All of these communicate, a universe where humans are just a part of the cosmos. Often, they are not the most powerful in the story. They have choices, to be sure, but that choice is not radically free. Choices lead to new situations, which creates new conditions, which influences future states.

This is the basic principle of historic social change. We are the products of people and forces before us, not just our ancestors, but also large cosmological forces. We don’t pick our past, and we are only able to select a limited set of options for the future. Furthermore, simply because we choose and push for a certain social ordering, does not mean we will actually achieve it.

So, we walk about this world as modern actors with ancient understandings. We are a collage of various time periods.

Lincoln sits in a temple modeled off of Zeus.

Washington is remembered with an obelisk.

The so-called “canon wars” continue to rage in vital ways. Who we collectively deem as our legitimate authors for our civilization determines not only how we talk about ourselves, but it informs how we literally build the intellectual stage for our possible future actions.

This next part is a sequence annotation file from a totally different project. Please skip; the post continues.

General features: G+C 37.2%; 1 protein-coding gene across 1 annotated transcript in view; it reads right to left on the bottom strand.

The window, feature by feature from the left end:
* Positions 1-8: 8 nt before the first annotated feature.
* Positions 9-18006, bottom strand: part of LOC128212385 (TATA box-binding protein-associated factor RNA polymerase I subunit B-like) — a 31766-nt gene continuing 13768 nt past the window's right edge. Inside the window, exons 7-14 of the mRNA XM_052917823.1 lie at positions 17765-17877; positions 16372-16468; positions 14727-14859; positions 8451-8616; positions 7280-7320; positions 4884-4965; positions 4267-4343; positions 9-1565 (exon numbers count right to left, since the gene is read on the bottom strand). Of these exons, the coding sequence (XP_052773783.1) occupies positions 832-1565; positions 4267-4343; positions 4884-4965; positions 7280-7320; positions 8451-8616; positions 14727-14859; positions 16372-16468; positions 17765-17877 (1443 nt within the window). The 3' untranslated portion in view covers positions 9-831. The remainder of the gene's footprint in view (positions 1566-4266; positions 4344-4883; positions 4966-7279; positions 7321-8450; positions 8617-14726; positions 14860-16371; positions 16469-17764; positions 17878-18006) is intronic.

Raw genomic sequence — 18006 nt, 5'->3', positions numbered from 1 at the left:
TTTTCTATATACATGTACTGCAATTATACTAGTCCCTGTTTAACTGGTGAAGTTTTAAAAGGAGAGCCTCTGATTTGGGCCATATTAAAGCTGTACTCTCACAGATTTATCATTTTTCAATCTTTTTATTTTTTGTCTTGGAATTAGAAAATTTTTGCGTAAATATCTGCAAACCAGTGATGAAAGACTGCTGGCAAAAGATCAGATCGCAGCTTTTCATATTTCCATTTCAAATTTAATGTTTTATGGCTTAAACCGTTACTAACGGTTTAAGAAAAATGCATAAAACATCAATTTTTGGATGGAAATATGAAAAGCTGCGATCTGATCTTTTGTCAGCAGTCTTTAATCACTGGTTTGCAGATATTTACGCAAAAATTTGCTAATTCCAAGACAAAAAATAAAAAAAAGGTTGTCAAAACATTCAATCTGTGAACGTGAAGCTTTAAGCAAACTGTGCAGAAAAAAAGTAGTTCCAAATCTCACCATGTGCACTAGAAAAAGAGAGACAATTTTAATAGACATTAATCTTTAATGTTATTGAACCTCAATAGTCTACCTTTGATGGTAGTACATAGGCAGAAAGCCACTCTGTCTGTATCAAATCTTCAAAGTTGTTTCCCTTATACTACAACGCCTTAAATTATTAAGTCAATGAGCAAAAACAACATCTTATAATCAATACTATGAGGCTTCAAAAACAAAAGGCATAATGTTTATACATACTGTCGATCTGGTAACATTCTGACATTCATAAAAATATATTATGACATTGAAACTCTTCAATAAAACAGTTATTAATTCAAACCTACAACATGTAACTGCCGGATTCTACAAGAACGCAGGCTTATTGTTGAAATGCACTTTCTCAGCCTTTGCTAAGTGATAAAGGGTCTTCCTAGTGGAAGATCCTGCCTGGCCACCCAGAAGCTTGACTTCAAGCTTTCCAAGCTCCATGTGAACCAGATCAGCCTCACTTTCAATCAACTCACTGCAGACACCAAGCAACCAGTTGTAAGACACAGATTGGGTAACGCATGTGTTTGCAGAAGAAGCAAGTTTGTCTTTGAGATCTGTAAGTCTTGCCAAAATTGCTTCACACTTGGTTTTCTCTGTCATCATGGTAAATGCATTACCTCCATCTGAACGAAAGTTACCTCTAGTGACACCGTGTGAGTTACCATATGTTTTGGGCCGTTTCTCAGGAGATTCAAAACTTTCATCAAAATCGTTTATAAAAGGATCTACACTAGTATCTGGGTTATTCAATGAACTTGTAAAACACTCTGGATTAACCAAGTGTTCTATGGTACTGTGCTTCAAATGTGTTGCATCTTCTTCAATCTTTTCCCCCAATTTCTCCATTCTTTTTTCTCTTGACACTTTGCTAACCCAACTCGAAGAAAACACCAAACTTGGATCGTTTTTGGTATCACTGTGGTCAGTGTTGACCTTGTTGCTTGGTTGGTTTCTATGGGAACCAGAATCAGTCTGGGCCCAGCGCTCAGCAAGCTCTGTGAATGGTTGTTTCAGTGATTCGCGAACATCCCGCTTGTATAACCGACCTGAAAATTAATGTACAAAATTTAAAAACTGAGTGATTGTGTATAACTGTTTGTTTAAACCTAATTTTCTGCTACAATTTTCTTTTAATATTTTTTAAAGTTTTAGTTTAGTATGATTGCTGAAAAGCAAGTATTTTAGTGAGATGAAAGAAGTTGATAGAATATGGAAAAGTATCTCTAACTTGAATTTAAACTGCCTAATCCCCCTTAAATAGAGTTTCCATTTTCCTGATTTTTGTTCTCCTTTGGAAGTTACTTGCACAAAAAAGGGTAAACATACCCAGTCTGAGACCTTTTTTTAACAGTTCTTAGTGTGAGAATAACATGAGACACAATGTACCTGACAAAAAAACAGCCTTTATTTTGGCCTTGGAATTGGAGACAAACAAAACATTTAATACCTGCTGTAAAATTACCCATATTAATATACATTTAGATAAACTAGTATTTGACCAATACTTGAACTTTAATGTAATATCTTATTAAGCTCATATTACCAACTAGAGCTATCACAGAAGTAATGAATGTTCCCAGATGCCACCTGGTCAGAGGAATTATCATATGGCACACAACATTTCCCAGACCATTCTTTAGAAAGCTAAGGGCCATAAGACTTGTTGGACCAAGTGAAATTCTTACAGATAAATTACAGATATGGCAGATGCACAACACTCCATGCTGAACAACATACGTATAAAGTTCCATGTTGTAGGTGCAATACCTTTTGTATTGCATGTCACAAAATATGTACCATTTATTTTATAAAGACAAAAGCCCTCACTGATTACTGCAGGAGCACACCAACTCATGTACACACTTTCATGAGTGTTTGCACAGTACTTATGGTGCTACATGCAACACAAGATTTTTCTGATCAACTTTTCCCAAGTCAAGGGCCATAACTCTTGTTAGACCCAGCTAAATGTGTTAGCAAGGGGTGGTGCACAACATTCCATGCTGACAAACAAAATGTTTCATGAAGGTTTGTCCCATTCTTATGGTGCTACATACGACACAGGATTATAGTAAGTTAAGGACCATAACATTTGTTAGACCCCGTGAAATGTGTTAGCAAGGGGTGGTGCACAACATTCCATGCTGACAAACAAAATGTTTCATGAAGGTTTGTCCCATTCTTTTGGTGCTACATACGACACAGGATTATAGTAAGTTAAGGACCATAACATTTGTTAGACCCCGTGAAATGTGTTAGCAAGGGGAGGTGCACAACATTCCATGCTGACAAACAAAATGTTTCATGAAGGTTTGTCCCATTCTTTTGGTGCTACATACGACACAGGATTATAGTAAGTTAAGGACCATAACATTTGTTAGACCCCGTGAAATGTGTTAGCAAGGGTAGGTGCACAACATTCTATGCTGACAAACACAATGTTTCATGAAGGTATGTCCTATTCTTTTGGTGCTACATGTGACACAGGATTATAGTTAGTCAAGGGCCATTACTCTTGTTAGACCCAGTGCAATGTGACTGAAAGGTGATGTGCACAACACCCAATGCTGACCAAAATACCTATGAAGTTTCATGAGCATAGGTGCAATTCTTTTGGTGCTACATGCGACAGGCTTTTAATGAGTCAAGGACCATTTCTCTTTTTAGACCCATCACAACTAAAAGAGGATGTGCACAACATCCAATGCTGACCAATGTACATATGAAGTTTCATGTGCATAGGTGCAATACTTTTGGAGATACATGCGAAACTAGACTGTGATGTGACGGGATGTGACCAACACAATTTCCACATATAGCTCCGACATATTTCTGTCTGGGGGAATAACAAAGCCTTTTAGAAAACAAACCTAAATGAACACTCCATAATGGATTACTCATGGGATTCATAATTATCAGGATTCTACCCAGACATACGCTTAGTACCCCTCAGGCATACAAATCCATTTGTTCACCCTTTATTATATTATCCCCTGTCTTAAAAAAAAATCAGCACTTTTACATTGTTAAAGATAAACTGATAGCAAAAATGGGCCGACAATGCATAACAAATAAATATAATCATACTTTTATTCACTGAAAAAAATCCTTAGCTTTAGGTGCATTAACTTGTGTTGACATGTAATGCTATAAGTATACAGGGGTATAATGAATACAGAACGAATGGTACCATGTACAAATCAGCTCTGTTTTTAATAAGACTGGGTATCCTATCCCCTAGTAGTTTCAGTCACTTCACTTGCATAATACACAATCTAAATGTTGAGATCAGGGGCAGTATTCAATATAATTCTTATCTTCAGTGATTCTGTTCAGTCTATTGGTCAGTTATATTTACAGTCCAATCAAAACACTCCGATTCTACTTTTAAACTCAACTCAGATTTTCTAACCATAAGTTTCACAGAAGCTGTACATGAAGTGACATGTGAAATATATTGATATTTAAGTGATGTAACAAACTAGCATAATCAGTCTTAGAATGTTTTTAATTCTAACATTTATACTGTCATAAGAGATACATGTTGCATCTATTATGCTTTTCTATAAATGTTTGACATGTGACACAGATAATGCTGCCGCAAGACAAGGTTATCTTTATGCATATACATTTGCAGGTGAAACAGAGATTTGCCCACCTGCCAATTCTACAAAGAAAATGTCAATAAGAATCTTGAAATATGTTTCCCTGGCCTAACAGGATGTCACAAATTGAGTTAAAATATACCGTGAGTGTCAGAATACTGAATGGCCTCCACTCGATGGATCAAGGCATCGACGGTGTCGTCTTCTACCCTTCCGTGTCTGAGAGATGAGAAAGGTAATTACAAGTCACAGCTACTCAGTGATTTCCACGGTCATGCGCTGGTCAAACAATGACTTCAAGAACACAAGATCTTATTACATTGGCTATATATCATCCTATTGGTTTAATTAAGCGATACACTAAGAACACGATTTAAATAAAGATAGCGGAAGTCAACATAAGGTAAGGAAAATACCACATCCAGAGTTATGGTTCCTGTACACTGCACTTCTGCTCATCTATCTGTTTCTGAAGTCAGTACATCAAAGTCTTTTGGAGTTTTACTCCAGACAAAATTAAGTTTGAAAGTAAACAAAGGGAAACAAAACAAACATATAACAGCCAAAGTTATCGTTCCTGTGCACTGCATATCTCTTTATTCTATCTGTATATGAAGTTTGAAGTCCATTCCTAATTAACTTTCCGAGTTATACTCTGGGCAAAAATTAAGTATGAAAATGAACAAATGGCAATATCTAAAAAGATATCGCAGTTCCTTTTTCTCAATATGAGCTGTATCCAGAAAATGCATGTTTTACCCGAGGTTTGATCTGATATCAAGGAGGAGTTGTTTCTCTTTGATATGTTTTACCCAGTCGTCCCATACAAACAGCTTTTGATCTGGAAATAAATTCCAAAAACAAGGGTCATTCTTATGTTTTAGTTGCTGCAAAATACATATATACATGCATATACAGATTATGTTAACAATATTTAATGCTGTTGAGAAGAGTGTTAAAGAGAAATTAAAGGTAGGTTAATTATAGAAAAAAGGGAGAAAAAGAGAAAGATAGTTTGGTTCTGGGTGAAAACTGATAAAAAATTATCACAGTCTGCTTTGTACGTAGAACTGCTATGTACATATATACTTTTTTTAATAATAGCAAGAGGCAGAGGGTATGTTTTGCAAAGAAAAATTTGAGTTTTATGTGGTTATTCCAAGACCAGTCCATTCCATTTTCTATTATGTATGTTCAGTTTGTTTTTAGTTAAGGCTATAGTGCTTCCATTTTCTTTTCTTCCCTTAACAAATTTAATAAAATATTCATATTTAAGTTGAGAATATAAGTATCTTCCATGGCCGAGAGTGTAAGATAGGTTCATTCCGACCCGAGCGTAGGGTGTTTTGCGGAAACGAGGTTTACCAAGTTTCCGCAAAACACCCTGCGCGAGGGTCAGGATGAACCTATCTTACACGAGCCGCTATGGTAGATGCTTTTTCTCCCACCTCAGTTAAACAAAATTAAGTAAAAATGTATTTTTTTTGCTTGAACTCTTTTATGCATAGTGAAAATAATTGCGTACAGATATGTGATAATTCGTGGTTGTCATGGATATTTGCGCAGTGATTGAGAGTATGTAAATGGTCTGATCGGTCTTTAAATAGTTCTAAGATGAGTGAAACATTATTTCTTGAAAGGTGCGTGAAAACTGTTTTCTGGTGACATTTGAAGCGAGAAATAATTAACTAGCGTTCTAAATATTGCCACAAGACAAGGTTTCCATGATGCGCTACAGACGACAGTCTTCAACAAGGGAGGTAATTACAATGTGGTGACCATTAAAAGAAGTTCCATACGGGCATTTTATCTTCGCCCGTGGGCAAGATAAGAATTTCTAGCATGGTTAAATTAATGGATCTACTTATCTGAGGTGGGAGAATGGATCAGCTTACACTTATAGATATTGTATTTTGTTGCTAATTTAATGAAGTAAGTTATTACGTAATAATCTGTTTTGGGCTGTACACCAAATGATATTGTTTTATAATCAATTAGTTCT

It is why that argument of people writing their own histories is so important. Who we deem ourselves to be, and who argues that self-identity is the future’s beliefs, an eventual present’s truth, a probable past’s mythology.

Myths are powerful and they are important. Those stories matter.

But even as I understand this, I find it difficult to write about the past, present, and future of the culture that produced me. Much of what I’ve been told in my life says that in order to produce something worthwhile I should not focus on the factors that created me. Instead, I should look to another’s ideals. Not an archaeologist’s pick and shovel, but an astronaut’s star charts and rocket fuel.

Get out, don’t come back, escape and make a better life for yourself.

This is only complicated by the twin irrational argument that to do the very thing my education was supposed to do is to become arrogant, a know-it-all, an alien in one’s own home world.

What is my collective mythology, then? What orders the subset of the culture I come from?

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A few weekends ago my partner and I went home for a weekend visit. As we pulled off the highway I looked out the window at the valley farms, and changing landscape. Buildings I had known as a young person were beginning to decay and fall in on themselves. They were like collapsing black holes dotting the Ohio valley’s landscape, yet instead of gravity, history pulled them toward their destructive centers. Lack of funds and ability to keep up these 19th century homes and barns determined their fate. It was a perfect symbol for what I had been thinking about. History served as a point of destruction, violently pulling the past together until it was destroyed by its own weight. History did not radiate outward.